Science fiction & Poetry
Leon Stevens, please tell us about yourself. What first got you into writing?
My kindergarten teacher gave me a fat pencil and told me to print my name. Oh, writing, writing… I started writing song lyrics and poetry as therapy to deal with a difficult time in my life. After publishing my first collection of poems, I turned to my favorite genre, science fiction, and began to write a series of short stories.
What did you read when growing up?
My dad would read me science fiction stories at bedtime when I was young, and the first book I remember reading on my own was Ray Bradbury’s The Illustrated Man. Other ones were the Narnia Chronicles, The Lord of the Rings, and a Lot of Issac Asimov. Then I discovered Vonnegut.
What book would you recommend to a friend?
It’s so difficult to recommend books because everyone has such different tastes.
What do you like to do when you are not writing?
Marketing my writing. That’s a full-time job if you let it. Otherwise, I try to stay active, usually cycling, running (when my Achilles' isn’t acting up), or kayaking.
From your website, I gather you have a variety of tastes and interests, ranging from comedy, to composing music and writing poetry, to writing cool science-fiction stories. How did you come to define your writing style and choose your writing genre (or genres)?
For me it’s all about entertainment. I want to write a story I would like to read, and hopefully others will as well. My poetry doesn’t always contain deep meanings that have to be interpreted, and it often has elements of humour and a tinge of cynicism.
What is your writing process like? Do you outline and plan a lot, or do you just sit down and write? What comes first, plot or characters?
I’m as unorthodox as it gets. I just write. Sometimes it starts with an opening line, a title, or an idea, and I don’t always have an ending in mind and the story leads me from scene to scene. I don’t like to keep track of characters, so most of my stories have very few.
What is your most interesting writing quirk?
Maybe not a quirk, but I do write slow.
In your opinion, what is the measure of a successful writer?
In my opinion, if your writing positively impacts one reader, then you have succeeded.
How did you get the idea of interviewing yourself?
I have an odd sense of humour, and it was a way to ask the best questions to highlight that. I also did two interviews with ChatGPT and for some bonus content for my sci-fi trilogy, I did an exit interview with the characters.
(I’ve been thinking of doing that myself - would you recommend it?)
Nothing ventured, right?
Do you have a work in progress at the moment; a new book maybe, that you plan to publish in the coming months or years? What are you ready to tell us about it?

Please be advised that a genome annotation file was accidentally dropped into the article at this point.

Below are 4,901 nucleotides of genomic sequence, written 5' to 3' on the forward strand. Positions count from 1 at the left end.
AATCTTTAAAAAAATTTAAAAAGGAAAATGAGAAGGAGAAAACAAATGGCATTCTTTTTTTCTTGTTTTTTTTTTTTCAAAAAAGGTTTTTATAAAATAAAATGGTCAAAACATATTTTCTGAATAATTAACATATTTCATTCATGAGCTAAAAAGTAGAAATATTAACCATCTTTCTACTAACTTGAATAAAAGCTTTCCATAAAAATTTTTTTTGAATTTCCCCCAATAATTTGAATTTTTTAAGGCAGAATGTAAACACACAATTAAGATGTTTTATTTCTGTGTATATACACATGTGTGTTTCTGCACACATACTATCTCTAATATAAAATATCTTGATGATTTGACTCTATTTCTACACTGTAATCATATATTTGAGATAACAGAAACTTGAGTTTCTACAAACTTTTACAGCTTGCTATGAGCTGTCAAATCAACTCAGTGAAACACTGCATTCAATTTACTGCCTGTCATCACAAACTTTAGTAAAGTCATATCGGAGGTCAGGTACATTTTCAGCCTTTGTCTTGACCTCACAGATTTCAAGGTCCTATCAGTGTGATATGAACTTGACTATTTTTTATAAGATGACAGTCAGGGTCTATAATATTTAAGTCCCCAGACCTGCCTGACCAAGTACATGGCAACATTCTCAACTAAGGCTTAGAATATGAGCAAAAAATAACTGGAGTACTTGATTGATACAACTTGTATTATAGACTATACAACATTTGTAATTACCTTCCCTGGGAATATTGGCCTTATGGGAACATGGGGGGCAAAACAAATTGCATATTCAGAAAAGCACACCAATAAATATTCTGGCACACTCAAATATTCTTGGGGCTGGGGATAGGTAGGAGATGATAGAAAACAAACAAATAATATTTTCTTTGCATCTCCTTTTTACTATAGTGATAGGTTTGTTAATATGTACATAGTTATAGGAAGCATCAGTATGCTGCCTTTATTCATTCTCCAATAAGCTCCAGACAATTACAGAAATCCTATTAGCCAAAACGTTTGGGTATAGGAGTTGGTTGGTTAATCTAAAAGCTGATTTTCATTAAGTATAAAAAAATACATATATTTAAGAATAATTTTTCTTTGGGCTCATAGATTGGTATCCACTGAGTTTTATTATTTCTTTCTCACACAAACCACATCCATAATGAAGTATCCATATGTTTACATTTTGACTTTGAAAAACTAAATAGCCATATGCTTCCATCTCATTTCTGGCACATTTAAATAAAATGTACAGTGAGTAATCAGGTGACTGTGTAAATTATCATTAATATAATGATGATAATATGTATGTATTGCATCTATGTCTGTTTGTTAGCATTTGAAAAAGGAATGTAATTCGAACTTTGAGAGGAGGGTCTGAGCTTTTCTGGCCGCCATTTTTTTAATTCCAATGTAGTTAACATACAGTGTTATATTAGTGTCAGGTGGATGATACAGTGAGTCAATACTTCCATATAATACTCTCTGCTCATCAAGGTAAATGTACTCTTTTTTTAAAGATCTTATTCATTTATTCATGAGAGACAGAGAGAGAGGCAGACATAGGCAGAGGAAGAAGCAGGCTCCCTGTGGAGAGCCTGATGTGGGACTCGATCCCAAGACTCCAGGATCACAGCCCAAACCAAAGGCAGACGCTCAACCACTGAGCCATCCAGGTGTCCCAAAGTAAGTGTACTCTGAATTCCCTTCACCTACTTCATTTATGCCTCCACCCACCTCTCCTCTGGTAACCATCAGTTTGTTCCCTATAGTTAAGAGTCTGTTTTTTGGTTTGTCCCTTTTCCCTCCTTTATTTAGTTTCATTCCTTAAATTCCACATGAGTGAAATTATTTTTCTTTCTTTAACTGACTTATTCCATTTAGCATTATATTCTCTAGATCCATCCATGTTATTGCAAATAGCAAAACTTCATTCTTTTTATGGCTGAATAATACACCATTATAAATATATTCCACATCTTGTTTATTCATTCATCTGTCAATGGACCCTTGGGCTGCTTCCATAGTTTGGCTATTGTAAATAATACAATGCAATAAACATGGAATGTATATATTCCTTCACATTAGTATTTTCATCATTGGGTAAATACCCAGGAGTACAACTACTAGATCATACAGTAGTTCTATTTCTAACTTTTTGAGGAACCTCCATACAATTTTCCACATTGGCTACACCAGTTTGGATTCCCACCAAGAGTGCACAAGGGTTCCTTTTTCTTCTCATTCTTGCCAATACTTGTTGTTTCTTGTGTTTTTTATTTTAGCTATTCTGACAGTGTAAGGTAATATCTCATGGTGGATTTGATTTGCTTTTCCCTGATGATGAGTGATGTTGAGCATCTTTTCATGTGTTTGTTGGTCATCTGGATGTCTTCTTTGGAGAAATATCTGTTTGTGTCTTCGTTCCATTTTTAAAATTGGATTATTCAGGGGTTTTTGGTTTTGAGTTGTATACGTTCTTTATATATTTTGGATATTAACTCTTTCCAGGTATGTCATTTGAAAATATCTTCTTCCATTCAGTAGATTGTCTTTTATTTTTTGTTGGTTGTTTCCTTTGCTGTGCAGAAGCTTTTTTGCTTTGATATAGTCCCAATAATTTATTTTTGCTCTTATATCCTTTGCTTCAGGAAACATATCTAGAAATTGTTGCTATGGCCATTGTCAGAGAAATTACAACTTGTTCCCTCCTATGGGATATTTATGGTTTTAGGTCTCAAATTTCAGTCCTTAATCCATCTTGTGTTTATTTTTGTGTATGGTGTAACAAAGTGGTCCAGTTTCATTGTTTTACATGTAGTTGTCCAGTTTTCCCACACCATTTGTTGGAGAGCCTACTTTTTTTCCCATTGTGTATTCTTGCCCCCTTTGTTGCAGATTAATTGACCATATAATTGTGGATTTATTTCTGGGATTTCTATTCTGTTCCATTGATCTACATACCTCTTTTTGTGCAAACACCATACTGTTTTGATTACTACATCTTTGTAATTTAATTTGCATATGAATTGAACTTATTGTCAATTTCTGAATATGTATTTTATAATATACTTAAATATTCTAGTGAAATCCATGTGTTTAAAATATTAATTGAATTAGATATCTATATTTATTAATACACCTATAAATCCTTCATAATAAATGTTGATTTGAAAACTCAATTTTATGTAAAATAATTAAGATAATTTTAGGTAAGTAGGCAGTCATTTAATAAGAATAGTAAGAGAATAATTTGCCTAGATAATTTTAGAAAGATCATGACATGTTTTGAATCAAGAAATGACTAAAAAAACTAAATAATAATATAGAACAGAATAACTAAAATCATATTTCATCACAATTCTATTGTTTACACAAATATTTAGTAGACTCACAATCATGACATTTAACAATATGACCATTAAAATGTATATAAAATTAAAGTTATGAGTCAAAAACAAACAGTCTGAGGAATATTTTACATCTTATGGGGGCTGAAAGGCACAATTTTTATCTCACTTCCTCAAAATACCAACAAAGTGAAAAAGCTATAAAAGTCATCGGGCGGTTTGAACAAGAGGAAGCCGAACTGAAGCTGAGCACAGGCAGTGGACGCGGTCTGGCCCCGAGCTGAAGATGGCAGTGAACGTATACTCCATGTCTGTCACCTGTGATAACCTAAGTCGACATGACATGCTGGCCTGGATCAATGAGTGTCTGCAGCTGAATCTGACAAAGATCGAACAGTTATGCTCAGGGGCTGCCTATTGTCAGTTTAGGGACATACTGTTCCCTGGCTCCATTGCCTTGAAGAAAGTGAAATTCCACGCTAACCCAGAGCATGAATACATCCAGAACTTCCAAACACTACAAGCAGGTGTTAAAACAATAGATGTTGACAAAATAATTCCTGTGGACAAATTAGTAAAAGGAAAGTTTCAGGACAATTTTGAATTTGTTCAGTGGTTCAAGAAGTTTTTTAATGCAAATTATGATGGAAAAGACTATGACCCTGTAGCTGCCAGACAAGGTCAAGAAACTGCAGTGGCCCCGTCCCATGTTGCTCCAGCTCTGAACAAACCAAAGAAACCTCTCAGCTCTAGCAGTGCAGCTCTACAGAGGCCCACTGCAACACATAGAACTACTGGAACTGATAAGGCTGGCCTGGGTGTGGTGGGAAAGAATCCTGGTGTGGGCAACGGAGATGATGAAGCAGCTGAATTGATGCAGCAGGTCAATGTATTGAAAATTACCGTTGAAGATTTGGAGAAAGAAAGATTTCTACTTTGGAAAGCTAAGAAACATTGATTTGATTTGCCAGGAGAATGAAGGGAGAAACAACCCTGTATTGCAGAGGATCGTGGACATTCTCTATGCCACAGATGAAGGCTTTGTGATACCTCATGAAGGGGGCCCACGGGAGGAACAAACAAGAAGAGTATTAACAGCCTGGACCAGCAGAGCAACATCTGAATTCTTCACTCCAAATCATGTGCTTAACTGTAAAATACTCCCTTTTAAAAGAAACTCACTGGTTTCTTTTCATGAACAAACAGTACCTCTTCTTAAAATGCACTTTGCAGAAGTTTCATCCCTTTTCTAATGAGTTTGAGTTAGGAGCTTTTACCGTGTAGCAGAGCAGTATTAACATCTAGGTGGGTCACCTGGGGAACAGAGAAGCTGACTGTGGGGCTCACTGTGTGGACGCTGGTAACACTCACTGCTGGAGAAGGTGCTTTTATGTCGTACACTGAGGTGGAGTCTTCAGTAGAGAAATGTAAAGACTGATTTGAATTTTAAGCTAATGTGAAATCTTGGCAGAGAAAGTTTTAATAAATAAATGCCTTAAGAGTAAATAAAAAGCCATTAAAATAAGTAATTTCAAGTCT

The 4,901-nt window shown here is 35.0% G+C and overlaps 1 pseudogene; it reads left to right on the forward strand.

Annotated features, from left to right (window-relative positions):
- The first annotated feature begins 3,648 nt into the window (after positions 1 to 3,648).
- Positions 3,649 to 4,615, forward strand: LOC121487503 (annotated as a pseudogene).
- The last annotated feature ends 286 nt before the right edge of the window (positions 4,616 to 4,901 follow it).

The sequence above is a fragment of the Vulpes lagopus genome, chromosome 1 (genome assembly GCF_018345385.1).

I do have a few things on the go but nothing that’s promotable yet. I had to scrap my last WIP because I came across a book (now a TV series) that was almost identical to my idea. Luckily, I wasn’t very far into it.
I’d like to focus on your trilogy now: The View from Here, The Second View, and The Final View. First let me congratulate you on the cover art; I find it compelling and it makes me want to read the books. So, what inspired you to write these very attractive books?
The View from Here started as a short story which I published in my first sci-fi collection, The Knot at the End of the Rope. When National Novel Writing Month (NaNoWriMo) came around, I thought it was a good chance to continue the story, since it did have an open ending. At the end of the month, I wasn’t even close to the 50K word target, so I just kept writing. By the time it was done, I still wasn’t close, so I published it as a novella. When the next (NaNoWriMo) came around I decided that the story—even though I ended it this time—still had some adventure left in it, so I started the sequel. Four months later I had 40k words and still more to go, so I turned the series into a trilogy.
In a nutshell, what are the stories about, and what do you hope readers will take away from them?
Adventure, mystery, critical thinking, and building trusting relationships. The short story told of a hiker who stumbles upon a portal to another world. He discovers he isn’t the first and they join forces to explore this strange new world and try to discover why it exists. As I was writing it, it reminded me of the video game “Myst”, where there were a series of puzzles and clues to decipher in order to move forward.
Tell us about your protagonists, Thomas and April. Who are they, and where do we find them at the beginning of the story? What do they do? Who are their friends and allies?
I tried to have two characters who were separated by a larger age gap than is normally seen in books. April is in her 30s and Thomas in his 60s. Their experience and knowledge is greater that the parts, which helps them navigate through the world they find themselves in and they quickly develop a friendship.
Without giving too much away, is there an antagonist force or villain in the series - or several? Without spoiling anything, what is the most prominent source of conflict within the whole story?
Was I supposed to have an antagonist? I suppose the mysterious world is their antagonist. It doesn’t give up its secrets easily.
I want to learn more about you and read your books... Where can I find you, and where should I start?
Easy, all my links are in one place: https://books.linesbyleon.com/links
Leon Stevens is a multi-genre author, composer, guitarist, and artist, with a Bachelor of Music and Education. He published his first book of poetry in 2020, followed by a book of original classical guitar compositions and a short story collection of science fiction/post-apocalyptic tales. His newest publications are the sci-fi trilogy, The View from Here, and a new collection of poetry titled, A Wonder of Words. Learn more from his links...